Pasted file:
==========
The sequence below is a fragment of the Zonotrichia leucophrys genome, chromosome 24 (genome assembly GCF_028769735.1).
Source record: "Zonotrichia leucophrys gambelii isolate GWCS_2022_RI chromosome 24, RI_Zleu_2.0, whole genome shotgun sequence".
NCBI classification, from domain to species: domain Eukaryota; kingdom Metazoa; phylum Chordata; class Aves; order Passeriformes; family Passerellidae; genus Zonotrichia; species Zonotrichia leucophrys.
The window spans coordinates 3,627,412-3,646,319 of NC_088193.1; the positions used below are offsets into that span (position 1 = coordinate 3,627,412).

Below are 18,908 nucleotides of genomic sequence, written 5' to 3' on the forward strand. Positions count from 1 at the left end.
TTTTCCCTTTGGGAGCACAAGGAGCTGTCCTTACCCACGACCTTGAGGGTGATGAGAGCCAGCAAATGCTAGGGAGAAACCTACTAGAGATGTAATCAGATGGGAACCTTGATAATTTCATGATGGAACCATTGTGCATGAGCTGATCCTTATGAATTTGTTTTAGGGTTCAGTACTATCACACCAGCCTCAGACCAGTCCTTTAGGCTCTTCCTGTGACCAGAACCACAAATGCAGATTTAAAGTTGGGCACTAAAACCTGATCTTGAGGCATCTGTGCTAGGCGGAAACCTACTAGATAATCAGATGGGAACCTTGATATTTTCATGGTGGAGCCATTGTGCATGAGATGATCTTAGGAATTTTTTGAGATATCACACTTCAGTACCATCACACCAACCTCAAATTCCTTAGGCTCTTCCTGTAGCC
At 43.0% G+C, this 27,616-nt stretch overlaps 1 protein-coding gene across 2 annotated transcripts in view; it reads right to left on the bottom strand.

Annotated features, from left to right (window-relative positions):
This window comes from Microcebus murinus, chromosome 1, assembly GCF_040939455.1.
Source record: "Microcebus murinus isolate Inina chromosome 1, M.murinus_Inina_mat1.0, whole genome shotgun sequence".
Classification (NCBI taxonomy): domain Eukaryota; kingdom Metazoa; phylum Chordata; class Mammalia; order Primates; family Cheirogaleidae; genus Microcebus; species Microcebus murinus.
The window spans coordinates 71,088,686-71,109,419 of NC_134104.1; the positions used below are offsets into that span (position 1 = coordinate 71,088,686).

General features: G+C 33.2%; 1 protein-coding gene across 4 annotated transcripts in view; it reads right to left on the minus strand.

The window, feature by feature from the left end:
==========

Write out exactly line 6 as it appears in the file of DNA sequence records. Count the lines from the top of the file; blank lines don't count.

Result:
TTTTCCCTTTGGGAGCACAAGGAGCTGTCCTTACCCACGACCTTGAGGGTGATGAGAGCCAGCAAATGCTAGGGAGAAACCTACTAGAGATGTAATCAGATGGGAACCTTGATAATTTCATGATGGAACCATTGTGCATGAGCTGATCCTTATGAATTTGTTTTAGGGTTCAGTACTATCACACCAGCCTCAGACCAGTCCTTTAGGCTCTTCCTGTGACCAGAACCACAAATGCAGATTTAAAGTTGGGCACTAAAACCTGATCTTGAGGCATCTGTGCTAGGCGGAAACCTACTAGATAATCAGATGGGAACCTTGATATTTTCATGGTGGAGCCATTGTGCATGAGATGATCTTAGGAATTTTTTGAGATATCACACTTCAGTACCATCACACCAACCTCAAATTCCTTAGGCTCTTCCTGTAGCC